This Lent, use your cutting board and kitchen as a space to slice and dice the basics of Lent with your kids. Try simple lentil soup to teach your children about abstaining from meat.
by Theresa Wilson
As a professional chef turned stay-at-home mom of two amazing and inquisitive kids, I often find myself in the kitchen with them. For us, cooking is an opportunity to create something together, learn new skills, and a time for some fun and interesting conversations (3 year olds have a lot on their minds, as it turns out).
This Lent, I am planning on using our time at the cutting board to introduce some basics about the season. The first will be about abstaining from meat. A favorite phrase of my daughter’s starts with, “Can I have …?” My 1 year old points and repeats,“ Please? Please? Please?” until I can decipher what it is he wants.
When the answer is “no,” my daughter in particular tries to negotiate. “Well then can I have (insert equally cool or better than thing here) instead?” I want to show them, by example and in terms they can begin to understand, what abstinence means: to refrain from something. For Catholics, Lent is a time to abstain from meat on Ash Wednesday and during Fridays. Catholics abstain from meat and fast on Ash Wednesday and Good Friday.
However meatless Fridays do not necessarily mean that we should indulge in a lobster dinner, and it also doesn’t mean we have to pull fish sticks from the freezer. This year, I’m preparing simple, humble yet nourishing vegetarian meals for my family.
The first meal we’ll put together is vegetarian lentil soup. This is an original rustic recipe that can be altered easily to fit your taste preference. Enjoy more yams? Not a fan of cumin? Like a bit more kick? Add or omit as you prefer.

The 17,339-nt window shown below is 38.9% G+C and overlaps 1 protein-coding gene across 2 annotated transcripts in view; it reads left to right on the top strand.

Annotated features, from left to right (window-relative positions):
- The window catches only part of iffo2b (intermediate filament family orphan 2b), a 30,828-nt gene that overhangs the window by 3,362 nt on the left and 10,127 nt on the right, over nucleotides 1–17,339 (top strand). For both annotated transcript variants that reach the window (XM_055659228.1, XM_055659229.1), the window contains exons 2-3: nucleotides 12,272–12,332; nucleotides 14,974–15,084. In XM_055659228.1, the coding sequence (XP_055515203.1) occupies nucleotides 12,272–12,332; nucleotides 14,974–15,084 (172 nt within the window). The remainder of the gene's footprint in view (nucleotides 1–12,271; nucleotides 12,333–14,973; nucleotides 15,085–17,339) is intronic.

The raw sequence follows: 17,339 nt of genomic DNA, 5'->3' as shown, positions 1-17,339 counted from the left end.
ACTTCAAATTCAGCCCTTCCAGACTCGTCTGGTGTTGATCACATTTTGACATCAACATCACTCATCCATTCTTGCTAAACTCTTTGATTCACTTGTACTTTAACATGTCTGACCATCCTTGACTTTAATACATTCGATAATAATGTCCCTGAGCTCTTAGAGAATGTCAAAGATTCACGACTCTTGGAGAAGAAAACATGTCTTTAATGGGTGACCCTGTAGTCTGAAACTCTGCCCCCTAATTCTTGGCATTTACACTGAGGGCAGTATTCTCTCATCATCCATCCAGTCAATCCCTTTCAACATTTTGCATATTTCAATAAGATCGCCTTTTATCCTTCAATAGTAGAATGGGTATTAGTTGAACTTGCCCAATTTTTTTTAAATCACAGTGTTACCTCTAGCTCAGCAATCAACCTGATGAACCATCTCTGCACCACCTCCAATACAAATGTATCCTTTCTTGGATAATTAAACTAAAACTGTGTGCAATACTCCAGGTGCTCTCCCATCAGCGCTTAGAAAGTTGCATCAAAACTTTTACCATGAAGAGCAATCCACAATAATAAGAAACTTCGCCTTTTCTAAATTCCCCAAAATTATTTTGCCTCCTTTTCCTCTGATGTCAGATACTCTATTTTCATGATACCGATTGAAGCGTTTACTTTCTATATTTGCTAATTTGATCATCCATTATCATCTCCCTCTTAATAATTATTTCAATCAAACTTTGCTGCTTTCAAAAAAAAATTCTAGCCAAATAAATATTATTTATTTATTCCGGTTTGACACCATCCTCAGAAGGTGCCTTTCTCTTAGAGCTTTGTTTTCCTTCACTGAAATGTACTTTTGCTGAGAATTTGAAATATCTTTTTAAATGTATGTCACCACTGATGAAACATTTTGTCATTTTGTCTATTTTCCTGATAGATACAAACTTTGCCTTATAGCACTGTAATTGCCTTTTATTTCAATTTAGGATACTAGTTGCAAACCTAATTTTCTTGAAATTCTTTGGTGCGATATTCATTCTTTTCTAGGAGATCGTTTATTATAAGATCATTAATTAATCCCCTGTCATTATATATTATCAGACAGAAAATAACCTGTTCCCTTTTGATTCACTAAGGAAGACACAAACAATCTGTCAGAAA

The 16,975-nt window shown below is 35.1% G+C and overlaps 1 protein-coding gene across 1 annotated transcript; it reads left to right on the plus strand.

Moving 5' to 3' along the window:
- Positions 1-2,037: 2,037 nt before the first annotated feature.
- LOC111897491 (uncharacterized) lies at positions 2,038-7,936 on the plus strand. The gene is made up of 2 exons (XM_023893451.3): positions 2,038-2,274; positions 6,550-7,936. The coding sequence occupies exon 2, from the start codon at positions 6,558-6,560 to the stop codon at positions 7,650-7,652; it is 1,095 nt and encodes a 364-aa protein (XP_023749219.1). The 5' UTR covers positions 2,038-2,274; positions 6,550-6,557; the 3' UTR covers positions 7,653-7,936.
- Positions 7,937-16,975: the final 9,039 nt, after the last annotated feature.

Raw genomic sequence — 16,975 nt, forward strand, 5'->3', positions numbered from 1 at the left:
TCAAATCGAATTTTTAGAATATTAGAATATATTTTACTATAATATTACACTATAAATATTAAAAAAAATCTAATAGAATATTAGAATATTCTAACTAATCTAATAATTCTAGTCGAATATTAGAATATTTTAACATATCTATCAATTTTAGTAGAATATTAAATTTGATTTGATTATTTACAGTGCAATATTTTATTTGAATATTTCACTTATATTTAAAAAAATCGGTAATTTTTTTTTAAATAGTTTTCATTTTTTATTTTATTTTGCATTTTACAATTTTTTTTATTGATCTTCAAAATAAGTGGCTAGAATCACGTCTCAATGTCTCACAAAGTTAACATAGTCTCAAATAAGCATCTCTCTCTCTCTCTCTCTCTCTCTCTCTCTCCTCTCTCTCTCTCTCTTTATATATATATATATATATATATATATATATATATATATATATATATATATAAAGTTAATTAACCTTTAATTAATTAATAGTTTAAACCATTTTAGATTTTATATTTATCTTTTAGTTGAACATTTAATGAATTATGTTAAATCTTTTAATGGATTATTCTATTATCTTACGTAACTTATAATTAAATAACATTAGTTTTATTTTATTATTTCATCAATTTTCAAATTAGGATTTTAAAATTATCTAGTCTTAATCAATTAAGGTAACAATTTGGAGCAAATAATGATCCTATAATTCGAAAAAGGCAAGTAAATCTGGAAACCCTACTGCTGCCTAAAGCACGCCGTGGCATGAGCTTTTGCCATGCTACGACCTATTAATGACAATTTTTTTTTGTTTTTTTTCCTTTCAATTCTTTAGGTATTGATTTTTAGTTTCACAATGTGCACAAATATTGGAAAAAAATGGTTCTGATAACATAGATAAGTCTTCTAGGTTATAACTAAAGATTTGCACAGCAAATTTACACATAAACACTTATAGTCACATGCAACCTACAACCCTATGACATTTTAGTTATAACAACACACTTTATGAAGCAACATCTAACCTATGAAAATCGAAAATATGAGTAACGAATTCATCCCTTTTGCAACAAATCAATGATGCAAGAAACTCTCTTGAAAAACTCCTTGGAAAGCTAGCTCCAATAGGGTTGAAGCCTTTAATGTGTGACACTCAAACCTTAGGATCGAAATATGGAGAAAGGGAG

The quantities of the vegetables and spices don’t have to be exact, so it’s easy to have my daughter participate by measuring the ingredients without truly altering the final outcome. Making this with her also allows me the chance to discuss not having something even though we’d really like to and also not to sulk about it. We also can talk about how many do not have as much as we have, including full plates and full stomaches after meals. And as this lesson may be lost on the 1 year old, I’m just happy he knows the word “please!”
For food in a world where many walk in hunger;
For faith in a world where many walk in fear;
For friends in a world where many walk alone;
We give you thanks, O Lord.
— “For Food, Faith, and Friends” from The Catholic Family Book of Prayers
Theresa Wilson is an alumnus of Mount Saint Mary College in Newburgh, New York. After pursuing her passion for all things food, she quickly rose the ranks in fine dining cuisine as a professional chef, and as a chef instructor and assistant director at a culinary institute. She is now a busy stay-at-home mom and short order cook to her amazing, energetic young daughter and son.